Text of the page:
DON’T blow a fuse over the news France wants to ban petrol and diesel cars and go electric by 2040.
Australians motorists won’t “grind to a halt” that year because French brands account for just 0.6 of new vehicles sold in Australia — and other brands will fill the void.
The most likely outcome — according to automotive industry and transport analysts — is a choice of petrol, diesel, electric and hybrid power, as is the case currently.
The latest figures show the take up of electric cars is minuscule in Australia — just 0.09 per cent of vehicles sold so far this year to the end of June (549 of 559,552) are electric or plug-in hybrid cars, according to the Federal Chamber of Automotive Industries.
The high cost of electric cars, their limited driving range, and Australia’s relatively cheap petrol prices (fourth cheapest petrol and sixth cheapest diesel in the world) have been roadblocks to EV sales locally.
Australia’s geography also works against electric cars, given the lack of recharging points in remote areas — and sprawling inner city suburbs with on-street parking making it difficult to recharge vehicles without the risk of the cables being tampered with.
The decision by the French government to outlaw petrol and diesel cars won’t preclude brands such as Renault, Peugeot and Citroen offering petrol and diesel cars in foreign markets such as Australia — plus global car brands will still offer petrol and diesel vehicles, say analysts.
“We’re not going to grind to a halt in 2040,” says David Brown, a transport industry analyst. “Australia is remarkably slow to adopt technology, plus the other car makers have a much bigger footprint here.”
Japanese company Toyota — Australia’s top selling car brand for the past 14 years — is the world leader in hybrid technology, with more than 10 million sold globally over the past 20 years.
German giant Volkswagen says it plans to make one in four of its future cars powered by electric or hybrid motors — but, unlike Swedish brand Volvo, it says it is not about to walk away from petrol and diesel power.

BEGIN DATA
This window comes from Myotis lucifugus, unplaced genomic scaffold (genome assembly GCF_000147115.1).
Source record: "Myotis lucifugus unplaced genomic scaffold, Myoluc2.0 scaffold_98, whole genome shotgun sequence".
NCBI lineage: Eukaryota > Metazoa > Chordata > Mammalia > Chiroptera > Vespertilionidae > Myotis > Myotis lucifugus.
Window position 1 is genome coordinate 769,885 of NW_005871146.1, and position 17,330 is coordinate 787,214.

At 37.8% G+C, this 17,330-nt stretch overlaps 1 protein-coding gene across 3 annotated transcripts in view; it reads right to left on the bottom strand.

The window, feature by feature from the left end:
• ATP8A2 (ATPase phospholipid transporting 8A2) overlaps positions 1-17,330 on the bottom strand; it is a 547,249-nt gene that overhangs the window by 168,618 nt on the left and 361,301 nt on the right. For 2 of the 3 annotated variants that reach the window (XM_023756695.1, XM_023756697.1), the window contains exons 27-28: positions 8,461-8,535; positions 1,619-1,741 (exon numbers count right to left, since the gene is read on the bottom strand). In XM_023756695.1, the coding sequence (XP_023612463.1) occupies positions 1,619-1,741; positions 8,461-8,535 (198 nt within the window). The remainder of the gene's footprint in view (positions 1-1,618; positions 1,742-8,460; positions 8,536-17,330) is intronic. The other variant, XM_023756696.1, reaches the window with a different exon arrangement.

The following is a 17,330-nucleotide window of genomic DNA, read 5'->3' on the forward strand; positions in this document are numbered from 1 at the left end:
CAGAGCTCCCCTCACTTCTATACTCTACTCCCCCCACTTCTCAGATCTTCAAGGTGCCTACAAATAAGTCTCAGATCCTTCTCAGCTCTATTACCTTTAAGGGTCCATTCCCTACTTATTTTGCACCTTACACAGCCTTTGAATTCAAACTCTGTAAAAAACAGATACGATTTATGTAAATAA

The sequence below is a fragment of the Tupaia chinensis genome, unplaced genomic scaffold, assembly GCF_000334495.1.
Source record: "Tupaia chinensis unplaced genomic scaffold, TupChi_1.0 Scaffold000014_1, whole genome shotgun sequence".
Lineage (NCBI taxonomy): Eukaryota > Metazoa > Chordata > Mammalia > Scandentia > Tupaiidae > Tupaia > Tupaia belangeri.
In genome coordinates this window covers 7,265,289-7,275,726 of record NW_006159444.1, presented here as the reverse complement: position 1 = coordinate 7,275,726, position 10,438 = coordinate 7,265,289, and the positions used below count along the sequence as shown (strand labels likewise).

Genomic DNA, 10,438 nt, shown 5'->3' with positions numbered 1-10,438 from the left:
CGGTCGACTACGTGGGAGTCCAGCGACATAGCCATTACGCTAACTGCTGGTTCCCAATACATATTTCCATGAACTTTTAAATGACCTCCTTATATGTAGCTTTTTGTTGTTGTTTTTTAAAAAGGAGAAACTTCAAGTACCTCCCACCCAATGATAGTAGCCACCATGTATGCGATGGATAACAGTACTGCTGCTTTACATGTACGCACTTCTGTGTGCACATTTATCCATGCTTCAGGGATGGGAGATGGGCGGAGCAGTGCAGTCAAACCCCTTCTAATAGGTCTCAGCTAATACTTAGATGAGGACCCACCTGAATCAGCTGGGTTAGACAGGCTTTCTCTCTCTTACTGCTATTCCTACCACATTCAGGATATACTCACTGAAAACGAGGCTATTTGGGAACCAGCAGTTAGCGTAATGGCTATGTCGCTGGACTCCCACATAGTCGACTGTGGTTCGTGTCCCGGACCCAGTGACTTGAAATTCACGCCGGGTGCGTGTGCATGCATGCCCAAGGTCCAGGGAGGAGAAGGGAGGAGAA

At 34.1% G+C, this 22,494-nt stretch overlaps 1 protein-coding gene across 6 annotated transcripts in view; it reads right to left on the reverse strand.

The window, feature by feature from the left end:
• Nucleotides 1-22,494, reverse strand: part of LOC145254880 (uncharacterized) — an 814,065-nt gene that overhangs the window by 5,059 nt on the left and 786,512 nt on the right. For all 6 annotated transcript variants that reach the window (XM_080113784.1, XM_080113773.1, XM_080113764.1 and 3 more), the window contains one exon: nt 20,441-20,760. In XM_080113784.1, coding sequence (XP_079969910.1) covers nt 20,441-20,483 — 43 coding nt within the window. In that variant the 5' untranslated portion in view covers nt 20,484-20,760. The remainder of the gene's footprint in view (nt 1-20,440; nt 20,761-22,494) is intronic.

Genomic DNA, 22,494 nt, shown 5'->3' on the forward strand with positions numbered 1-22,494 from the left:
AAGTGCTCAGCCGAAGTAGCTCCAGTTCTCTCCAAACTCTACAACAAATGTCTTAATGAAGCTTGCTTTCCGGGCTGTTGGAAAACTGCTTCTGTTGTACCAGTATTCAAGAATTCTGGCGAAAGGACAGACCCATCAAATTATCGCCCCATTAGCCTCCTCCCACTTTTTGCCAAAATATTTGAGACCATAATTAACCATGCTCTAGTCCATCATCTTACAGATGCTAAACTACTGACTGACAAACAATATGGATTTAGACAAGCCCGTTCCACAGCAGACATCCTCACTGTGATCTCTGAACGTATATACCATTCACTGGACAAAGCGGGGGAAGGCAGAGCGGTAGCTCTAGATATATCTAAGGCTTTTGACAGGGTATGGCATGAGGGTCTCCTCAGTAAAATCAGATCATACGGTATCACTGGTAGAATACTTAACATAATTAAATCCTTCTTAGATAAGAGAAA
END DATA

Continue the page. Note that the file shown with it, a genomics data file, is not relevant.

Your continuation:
Rather than worrying about what will power our cars in 20 years from now, the Federal Chamber of Automotive Industries says Australia needs to decide what emissions reductions are planned in the interim.
Australia’s current vehicle emissions standards are at least six years behind Europe, which is mandating stricter targets — although our regulations are currently under review.
The petroleum companies claim cleaner fuel will lead to dearer cars — but the car industry says the opposite is true and that it costs more to modify engines to cope with Australia’s low quality fuel.
Most car companies already develop their engines to suit the most common fuel sold globally — the equivalent of our premium unleaded.
Australia’s regular unleaded petrol is ranked 66th in the world for quality, with up to 150 parts per million sulphur content — versus world’s best practice (and our premium unleaded) which is less than 10 parts per million sulphur content.
“It is vital that the fuel quality and emission standards issue currently under discussion is resolved as soon as practicable to ensure Australian consumers gain access to the full benefit of new technologies,” says FCAI spokesman Peter Brewer.
“Australia’s transport fuel quality must improve in line with other markets (such the US and Europe) to achieve the full environmental benefits sought by industry and government.”
The Australian Automobile Association, the peak body for motoring groups such as the NRMA, RACV, RACQ, RAA, RAC, RACT and the AANT, which represents more than 7 million motorists, says “reducing barriers” to encourage the take-up of electric vehicles “may be one option”.
“The AAA is focused on ensuring the Government identifies a package of emissions reduction measures which minimises costs to motorists and retains maximum choice of vehicle types in the Australian market,” says AAA chief executive Michael Bradley.